Andrew Foxwell: Oh, okay.
Austin Brawner: This is all before the product owner or before you guys will actually meet up and do a ... The Scrum process is based on four meetings. There's a Sprint planning meeting, a daily Scrum meeting, a Sprint review meeting, and a Sprint Retrospective meeting. Now, they work in this specific way. The Sprint Planning meeting is when all members of the team get together basically, spend around 90 minutes. This happens one time every two weeks. For us, it happens on day one of our Sprint on Monday.
So, we'll get together and as a product owner, I will have a list of projects I want to get done prioritized. And then what we do is that during that meeting, the team will then define size of each of the tasks. I might say, all right, here's a task. I've had a clear outline of all tasks I currently do on a monthly basis with areas I need help with highlighted in hiring analysis. So, might say, okay, this is the task and then we basically will decide, the team will decide how long they expect that to take. That might be two to five hours, it might be 30 minutes to two hours. And we choose, and they can make a bid on how long they expect it to take. Does that make sense?
Andrew Foxwell: Yeah, that makes total sense. That's really helpful in terms of estimating the amount of time it's going to take, and how it works, how they're going to work through it, I guess. So, yeah, that's really helpful.
Austin Brawner: Exactly. The reason why it's helpful and the reason why it helps remove you as a leader from being a bottleneck is because if you have an idea in your head that some project you want done is going to take under 30 minutes and then you lay it out and you say, "All right, this is what needs to be done." And your team says-.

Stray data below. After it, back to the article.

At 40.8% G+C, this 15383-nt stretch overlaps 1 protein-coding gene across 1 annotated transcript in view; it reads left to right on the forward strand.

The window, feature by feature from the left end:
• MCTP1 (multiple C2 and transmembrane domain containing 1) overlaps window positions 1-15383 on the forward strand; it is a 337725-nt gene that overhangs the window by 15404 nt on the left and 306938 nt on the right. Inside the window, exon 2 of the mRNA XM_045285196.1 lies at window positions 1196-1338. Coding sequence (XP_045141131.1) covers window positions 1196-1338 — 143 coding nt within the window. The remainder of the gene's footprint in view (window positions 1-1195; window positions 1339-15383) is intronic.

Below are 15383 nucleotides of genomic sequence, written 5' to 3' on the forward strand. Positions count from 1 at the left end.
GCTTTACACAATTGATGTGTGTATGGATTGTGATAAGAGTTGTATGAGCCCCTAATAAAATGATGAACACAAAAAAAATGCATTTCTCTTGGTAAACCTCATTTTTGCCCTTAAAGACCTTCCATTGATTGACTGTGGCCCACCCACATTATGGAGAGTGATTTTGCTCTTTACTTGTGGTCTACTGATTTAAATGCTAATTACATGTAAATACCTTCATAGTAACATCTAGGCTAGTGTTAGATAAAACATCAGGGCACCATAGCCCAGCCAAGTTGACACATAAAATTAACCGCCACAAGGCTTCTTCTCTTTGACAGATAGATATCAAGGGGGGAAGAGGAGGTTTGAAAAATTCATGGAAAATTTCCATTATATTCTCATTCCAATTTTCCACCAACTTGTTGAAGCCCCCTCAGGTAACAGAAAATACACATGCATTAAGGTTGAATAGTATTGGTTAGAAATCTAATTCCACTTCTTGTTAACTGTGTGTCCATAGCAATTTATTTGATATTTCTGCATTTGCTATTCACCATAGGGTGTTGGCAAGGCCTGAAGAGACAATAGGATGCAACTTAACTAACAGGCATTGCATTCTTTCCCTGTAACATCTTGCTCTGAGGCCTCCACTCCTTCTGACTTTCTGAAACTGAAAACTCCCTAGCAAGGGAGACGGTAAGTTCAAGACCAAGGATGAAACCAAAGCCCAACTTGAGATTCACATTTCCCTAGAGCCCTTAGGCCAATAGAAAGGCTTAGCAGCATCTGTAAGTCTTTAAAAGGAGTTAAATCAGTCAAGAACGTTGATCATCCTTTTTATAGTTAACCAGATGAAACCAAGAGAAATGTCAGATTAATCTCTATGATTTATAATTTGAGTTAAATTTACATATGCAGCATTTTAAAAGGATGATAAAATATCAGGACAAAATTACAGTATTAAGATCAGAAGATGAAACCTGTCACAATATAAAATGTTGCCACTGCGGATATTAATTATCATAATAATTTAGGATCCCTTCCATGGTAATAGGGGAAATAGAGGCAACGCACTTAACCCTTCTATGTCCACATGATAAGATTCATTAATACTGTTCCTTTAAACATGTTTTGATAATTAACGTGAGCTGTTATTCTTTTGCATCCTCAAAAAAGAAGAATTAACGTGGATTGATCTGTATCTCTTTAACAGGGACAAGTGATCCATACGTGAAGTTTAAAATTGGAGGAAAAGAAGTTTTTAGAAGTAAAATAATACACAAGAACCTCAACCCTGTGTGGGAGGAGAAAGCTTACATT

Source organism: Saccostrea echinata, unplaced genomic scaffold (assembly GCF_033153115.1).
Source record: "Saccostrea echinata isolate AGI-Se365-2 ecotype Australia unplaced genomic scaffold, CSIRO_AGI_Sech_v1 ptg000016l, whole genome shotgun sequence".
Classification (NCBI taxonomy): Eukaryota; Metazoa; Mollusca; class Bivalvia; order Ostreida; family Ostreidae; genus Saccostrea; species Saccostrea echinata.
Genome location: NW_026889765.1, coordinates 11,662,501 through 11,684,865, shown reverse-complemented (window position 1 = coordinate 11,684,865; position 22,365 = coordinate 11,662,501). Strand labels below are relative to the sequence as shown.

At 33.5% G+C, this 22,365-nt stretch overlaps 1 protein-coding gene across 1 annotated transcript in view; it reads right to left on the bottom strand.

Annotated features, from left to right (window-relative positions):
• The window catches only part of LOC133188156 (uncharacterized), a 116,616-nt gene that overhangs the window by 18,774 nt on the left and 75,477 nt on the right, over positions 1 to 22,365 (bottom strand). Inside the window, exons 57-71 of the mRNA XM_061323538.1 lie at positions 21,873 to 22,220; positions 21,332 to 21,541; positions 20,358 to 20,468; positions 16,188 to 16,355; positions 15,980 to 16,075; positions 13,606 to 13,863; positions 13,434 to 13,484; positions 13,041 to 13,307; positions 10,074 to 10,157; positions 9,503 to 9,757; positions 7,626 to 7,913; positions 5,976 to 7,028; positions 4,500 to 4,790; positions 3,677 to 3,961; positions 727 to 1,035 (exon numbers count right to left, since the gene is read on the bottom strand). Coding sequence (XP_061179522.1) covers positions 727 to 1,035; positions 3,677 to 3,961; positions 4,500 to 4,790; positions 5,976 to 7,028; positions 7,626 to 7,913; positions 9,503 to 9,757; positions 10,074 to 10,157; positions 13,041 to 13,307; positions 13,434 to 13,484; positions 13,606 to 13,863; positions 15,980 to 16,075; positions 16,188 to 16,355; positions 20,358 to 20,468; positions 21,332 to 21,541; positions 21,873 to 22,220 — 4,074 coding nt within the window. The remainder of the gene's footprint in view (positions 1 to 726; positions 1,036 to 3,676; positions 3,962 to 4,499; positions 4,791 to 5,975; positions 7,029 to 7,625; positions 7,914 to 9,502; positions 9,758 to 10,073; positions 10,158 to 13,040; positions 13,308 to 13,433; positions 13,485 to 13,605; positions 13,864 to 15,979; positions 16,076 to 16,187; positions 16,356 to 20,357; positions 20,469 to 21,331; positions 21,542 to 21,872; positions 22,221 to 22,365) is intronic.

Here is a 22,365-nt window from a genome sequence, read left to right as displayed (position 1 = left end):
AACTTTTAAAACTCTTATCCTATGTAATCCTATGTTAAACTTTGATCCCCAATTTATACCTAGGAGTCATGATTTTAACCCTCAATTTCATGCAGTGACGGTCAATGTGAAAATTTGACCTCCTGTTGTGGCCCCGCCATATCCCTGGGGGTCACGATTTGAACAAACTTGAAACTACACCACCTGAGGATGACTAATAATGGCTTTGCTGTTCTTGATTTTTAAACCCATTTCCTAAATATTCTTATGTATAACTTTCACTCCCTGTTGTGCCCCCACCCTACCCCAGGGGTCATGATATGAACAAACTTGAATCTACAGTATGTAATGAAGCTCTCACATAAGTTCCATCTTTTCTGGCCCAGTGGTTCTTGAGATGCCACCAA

Lay it out when you say, all right this is what needs to be done. And your team says, oh that's gonna take us five to eight hours. And you know that there's a mismatch, right.
Andrew Foxwell: Right.
Austin Brawner: Or you know it hasn't been explained enough. Either you don't understand how long it's gonna take, or they don't understand the scope of the project.
Andrew Foxwell: Got it. Okay, yeah. That makes sense. So, it's making sure that it's aligning expectations properly too and clarifying those, which is huge. Okay, makes sense.
Austin Brawner: Exactly. That's the whole goal of the Sprint Planning Meeting. You want to make sure everyone has a clear vision of the goal of the project. That they have resources to accomplish whatever goal is set out. And then most importantly, what I was alluding to earlier, is that you want to be aligned on what the goal's precise definition of done is. So, that is where it's really, really tricky, and it requires the product owner to clearly communicate expectations of what success looks like, right. Again, running a team and managing projects is all about communication.
Andrew Foxwell: Right.
Austin Brawner: And definition of done is by far the most tricky.